Thursday, April 24, 2014

April 24, 2014

On February 16, I noted that our right-wing politics bore some resemblance to certain developments in twentieth-century France. To alter the metaphor, we could look at nineteenth-century Prussia. Recently I read Iron Kingdom, a history of that country. Its policies regarding voting bear a resemblance to the situation developing here, following the Supreme Court’s gutting of the Voting Rights Act and of limits on political spending, and given the laws and practices of several states.
In Prussia, beginning in 1849, voters "were divided three 'classes' according to their taxable income."[24] Voters cast ballots for electors who in turn chose the deputies to the parliament. Each class selected one-third of the electors. "In 1849, the steep income differentials across the kingdom's population meant that the first class, representing the wealthiest 5 per cent of the electorate, voted for as many electors as the second (12.6 per cent) and the third (82.7 per cent)." We haven’t quite reached that point, but the "steep income differentials" are here, and treating money as protected speech goes a long way toward allowing the wealthy to control both elections and legislation.
In the late 1870s "the Bismarck administration began systematically manipulating the electoral process in favour of conservative candidates: . . . electoral boundaries were gerrymandered to safeguard conservative majorities; polling places were moved to conservative areas within swinging rural constituencies, so that voters from opposition strongholds had to trudge across kilometres of open country to place their votes." Some of our states are fully up with Prussia, even if the techniques of making voting difficult are slightly different.
In one way, though, Prussia is too progressive a model; it pioneered social programs.
The medical insurance law of 15 June 1883 created a network of local insurance providers who dispensed funds from income generated by a combination of worker and employer contributions. The accident insurance law of 1884 made arrangements for the administration of insurance in cases of illness and work-related injury. The last of the three foundational pillars of German social legislation came in 1889, with the age and invalidity insurance law.
The early programs "were quantitatively small by present-day standards, the payments involved extremely modest, and the scope of the new provisions far from comprehensive . . . ." But, unlike the American right, which aims to restrict benefits, the momentum in Prussia was forward. By the early twentieth century, "the Prussian state offered cutting-edge social services, including unemployment and accident insurance and medical protection schemes."
There is one more parallel. When Germany became a republic following World War I, the right refused to adapt to the new regime. "It is one of the salient features of Weimar politics in Prussia (as in Germany more generally) that the 'conservative interest', for lack of a better term, never accommodated itself to the political culture of the new republic." Contemporary American conservatives seem to regard the New Deal as a revolution of comparable scope; certainly they refuse to accommodate themselves to it. A "large, fragmented and radicalized right-wing opposition [emerged] that refused to accept the legitimacy of the new order." So here too.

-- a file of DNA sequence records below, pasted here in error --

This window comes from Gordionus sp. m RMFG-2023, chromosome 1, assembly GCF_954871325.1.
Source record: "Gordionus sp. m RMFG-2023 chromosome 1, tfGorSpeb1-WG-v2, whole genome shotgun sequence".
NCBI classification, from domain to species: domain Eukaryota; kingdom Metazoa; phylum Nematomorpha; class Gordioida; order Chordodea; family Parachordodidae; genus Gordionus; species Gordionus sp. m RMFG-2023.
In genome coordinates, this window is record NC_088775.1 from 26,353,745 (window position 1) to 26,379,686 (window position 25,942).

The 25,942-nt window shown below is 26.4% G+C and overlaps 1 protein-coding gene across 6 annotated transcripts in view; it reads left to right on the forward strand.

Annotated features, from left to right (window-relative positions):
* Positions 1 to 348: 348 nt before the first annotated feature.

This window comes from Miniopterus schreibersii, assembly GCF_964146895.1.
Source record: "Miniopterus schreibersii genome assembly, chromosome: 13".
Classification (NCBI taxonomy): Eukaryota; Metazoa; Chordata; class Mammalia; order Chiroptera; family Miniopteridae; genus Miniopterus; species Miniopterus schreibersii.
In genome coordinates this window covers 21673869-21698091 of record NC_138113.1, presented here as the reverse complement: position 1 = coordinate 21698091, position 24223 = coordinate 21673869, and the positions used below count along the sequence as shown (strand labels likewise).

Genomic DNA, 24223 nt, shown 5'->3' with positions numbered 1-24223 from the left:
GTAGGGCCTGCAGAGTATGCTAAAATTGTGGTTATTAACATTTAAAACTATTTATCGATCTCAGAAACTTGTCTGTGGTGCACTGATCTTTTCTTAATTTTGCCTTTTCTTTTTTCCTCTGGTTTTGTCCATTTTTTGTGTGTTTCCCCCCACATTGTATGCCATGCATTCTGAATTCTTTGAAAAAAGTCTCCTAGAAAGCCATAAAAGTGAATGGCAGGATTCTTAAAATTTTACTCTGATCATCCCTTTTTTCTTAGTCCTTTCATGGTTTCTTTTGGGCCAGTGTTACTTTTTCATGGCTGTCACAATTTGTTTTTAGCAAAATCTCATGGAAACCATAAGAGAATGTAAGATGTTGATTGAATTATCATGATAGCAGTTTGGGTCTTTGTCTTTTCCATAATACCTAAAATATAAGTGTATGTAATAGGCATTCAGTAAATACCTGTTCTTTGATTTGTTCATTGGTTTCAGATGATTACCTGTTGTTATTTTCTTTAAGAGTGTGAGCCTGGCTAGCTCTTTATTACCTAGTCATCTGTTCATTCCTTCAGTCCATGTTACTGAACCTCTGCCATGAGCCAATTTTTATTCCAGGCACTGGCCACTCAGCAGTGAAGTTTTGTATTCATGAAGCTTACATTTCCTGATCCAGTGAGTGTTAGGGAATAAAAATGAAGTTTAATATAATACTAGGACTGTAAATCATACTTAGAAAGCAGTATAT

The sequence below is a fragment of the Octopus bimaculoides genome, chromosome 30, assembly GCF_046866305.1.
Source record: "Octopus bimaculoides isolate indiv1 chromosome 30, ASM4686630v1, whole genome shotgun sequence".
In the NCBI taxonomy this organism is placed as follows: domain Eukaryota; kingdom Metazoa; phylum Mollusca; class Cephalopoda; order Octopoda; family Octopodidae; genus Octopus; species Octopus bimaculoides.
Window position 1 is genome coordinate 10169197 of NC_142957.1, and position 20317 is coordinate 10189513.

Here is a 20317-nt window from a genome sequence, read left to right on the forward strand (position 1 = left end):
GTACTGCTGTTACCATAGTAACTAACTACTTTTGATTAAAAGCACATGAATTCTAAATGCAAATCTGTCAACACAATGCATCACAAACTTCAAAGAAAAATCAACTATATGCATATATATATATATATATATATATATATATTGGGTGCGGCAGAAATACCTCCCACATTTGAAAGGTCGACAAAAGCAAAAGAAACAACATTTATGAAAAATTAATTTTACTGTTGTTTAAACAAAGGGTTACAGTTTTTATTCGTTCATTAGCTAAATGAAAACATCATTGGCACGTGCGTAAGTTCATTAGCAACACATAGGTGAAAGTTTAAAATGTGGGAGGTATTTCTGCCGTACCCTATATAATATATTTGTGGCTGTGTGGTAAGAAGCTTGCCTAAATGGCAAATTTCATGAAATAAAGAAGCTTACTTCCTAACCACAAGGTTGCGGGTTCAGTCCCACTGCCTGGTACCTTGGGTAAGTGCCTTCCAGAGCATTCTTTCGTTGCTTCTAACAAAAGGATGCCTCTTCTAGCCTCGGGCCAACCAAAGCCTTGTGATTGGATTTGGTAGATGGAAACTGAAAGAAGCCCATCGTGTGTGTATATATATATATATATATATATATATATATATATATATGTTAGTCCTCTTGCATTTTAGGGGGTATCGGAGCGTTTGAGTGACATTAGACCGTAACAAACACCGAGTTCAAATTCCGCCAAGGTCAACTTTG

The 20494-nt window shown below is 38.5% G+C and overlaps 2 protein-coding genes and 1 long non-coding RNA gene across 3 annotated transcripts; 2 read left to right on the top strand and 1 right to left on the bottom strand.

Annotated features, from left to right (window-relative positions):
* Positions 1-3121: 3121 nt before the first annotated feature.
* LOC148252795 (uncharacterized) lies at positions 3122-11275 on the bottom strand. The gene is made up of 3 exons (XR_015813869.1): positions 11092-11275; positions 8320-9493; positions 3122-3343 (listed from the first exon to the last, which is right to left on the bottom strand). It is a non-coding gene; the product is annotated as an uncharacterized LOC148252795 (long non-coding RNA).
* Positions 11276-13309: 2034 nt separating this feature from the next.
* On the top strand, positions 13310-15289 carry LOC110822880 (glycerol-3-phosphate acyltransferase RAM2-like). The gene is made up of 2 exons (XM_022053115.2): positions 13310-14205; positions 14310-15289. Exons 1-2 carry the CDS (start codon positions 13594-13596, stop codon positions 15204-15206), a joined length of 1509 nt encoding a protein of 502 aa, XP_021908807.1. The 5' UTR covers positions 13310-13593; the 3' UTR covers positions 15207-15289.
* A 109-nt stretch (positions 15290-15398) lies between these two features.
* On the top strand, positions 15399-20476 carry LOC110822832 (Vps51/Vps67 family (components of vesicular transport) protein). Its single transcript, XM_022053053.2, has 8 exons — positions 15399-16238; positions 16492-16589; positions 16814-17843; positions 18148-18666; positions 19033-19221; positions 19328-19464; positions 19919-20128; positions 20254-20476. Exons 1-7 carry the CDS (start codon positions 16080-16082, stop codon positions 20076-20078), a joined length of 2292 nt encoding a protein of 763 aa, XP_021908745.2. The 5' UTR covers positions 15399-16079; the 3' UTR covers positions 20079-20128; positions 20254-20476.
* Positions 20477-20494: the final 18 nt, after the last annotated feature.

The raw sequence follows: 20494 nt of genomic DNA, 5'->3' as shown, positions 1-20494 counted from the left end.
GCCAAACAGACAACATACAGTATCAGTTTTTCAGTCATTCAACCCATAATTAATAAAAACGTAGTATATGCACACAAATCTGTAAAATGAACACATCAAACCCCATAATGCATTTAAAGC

24. All quotes from Clark, Iron Kingdom, pp. 501, 560, 617 and 635.

Thursday, April 17, 2014

April 17, 2014
HLN, formerly CNN Headline News, apparently ran out of facts or sensible commentary about the disappearance of the Malaysian Airlines plane. On March 21, It turned to a psychic, one Lisa Williams, to help locating the missing aircraft. She offered a summary of her technique: "Naturally, I don’t actually have hard, concrete evidence," she acknowledged. "I think any psychic who has hard, concrete evidence can’t do their job correctly. . . . They’ll just work on what they know, so I tend to work off what I don’t know."[22] 
That could serve as the motto of the political right, for example in its attitude toward climate change.
A somewhat similar disdain for facts is present at the Supreme Court, whose decisions in campaign-finance cases are based on not knowing something which everyone else in the country knows: the injection of vast sums of money into politics has a corrupting influence. The Court’s see-no-evil mindset isn’t the only flaw in that line of decisions. Citizens United v. FEC and McCutcheon v. FEC reflect a flawed definition of corruption, an intrusion on separation of powers, and partisanship. More on that later.
A final — no, merely another — example of defiant ignorance was provided by an angry Nevada rancher who disputes federal control of land he uses for grazing cattle. His reasoning: "I don’t recognize [the] United States Government as even existing." That’s only a somewhat more extreme statement of personal or collective secession than those put forth by hyper-libertarians and nullifiers.[23]

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